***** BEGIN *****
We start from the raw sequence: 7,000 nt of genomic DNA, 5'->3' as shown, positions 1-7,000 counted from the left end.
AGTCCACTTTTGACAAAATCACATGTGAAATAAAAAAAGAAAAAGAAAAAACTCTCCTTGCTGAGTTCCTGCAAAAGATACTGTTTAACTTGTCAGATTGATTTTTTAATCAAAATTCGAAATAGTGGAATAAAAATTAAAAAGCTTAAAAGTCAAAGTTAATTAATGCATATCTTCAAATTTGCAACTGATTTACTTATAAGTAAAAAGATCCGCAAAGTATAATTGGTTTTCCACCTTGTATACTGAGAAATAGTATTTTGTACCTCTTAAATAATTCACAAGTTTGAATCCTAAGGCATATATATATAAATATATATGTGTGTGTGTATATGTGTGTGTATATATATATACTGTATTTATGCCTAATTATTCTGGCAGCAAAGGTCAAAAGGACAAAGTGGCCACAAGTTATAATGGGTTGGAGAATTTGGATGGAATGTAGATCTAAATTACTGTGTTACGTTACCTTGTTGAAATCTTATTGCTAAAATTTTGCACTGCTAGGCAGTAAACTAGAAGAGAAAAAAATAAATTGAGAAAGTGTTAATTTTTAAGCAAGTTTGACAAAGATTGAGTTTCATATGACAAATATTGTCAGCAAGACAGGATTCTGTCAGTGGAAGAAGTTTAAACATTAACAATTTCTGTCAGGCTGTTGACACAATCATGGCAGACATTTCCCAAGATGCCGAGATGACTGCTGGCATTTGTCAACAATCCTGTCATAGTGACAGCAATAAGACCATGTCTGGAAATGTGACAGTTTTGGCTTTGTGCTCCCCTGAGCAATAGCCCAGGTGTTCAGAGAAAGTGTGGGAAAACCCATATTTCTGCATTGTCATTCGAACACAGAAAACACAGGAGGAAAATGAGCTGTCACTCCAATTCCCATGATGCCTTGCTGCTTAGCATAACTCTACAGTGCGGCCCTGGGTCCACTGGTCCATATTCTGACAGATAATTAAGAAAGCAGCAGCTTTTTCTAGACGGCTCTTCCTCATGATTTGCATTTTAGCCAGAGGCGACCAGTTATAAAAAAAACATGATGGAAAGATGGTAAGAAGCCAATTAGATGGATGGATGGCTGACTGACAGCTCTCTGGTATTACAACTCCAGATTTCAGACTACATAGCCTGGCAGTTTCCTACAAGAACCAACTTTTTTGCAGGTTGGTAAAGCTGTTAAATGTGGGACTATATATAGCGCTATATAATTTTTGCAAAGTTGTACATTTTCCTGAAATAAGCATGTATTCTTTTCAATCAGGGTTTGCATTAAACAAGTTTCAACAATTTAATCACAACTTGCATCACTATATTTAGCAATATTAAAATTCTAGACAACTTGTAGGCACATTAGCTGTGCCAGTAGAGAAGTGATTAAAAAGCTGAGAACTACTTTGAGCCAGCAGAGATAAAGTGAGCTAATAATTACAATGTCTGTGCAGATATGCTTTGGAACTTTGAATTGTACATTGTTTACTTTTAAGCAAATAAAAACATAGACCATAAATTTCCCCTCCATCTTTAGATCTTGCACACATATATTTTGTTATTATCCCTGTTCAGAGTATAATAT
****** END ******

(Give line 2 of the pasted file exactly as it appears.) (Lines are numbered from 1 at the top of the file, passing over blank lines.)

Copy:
AGTCCACTTTTGACAAAATCACATGTGAAATAAAAAAAGAAAAAGAAAAAACTCTCCTTGCTGAGTTCCTGCAAAAGATACTGTTTAACTTGTCAGATTGATTTTTTAATCAAAATTCGAAATAGTGGAATAAAAATTAAAAAGCTTAAAAGTCAAAGTTAATTAATGCATATCTTCAAATTTGCAACTGATTTACTTATAAGTAAAAAGATCCGCAAAGTATAATTGGTTTTCCACCTTGTATACTGAGAAATAGTATTTTGTACCTCTTAAATAATTCACAAGTTTGAATCCTAAGGCATATATATATAAATATATATGTGTGTGTGTATATGTGTGTGTATATATATATACTGTATTTATGCCTAATTATTCTGGCAGCAAAGGTCAAAAGGACAAAGTGGCCACAAGTTATAATGGGTTGGAGAATTTGGATGGAATGTAGATCTAAATTACTGTGTTACGTTACCTTGTTGAAATCTTATTGCTAAAATTTTGCACTGCTAGGCAGTAAACTAGAAGAGAAAAAAATAAATTGAGAAAGTGTTAATTTTTAAGCAAGTTTGACAAAGATTGAGTTTCATATGACAAATATTGTCAGCAAGACAGGATTCTGTCAGTGGAAGAAGTTTAAACATTAACAATTTCTGTCAGGCTGTTGACACAATCATGGCAGACATTTCCCAAGATGCCGAGATGACTGCTGGCATTTGTCAACAATCCTGTCATAGTGACAGCAATAAGACCATGTCTGGAAATGTGACAGTTTTGGCTTTGTGCTCCCCTGAGCAATAGCCCAGGTGTTCAGAGAAAGTGTGGGAAAACCCATATTTCTGCATTGTCATTCGAACACAGAAAACACAGGAGGAAAATGAGCTGTCACTCCAATTCCCATGATGCCTTGCTGCTTAGCATAACTCTACAGTGCGGCCCTGGGTCCACTGGTCCATATTCTGACAGATAATTAAGAAAGCAGCAGCTTTTTCTAGACGGCTCTTCCTCATGATTTGCATTTTAGCCAGAGGCGACCAGTTATAAAAAAAACATGATGGAAAGATGGTAAGAAGCCAATTAGATGGATGGATGGCTGACTGACAGCTCTCTGGTATTACAACTCCAGATTTCAGACTACATAGCCTGGCAGTTTCCTACAAGAACCAACTTTTTTGCAGGTTGGTAAAGCTGTTAAATGTGGGACTATATATAGCGCTATATAATTTTTGCAAAGTTGTACATTTTCCTGAAATAAGCATGTATTCTTTTCAATCAGGGTTTGCATTAAACAAGTTTCAACAATTTAATCACAACTTGCATCACTATATTTAGCAATATTAAAATTCTAGACAACTTGTAGGCACATTAGCTGTGCCAGTAGAGAAGTGATTAAAAAGCTGAGAACTACTTTGAGCCAGCAGAGATAAAGTGAGCTAATAATTACAATGTCTGTGCAGATATGCTTTGGAACTTTGAATTGTACATTGTTTACTTTTAAGCAAATAAAAACATAGACCATAAATTTCCCCTCCATCTTTAGATCTTGCACACATATATTTTGTTATTATCCCTGTTCAGAGTATAATAT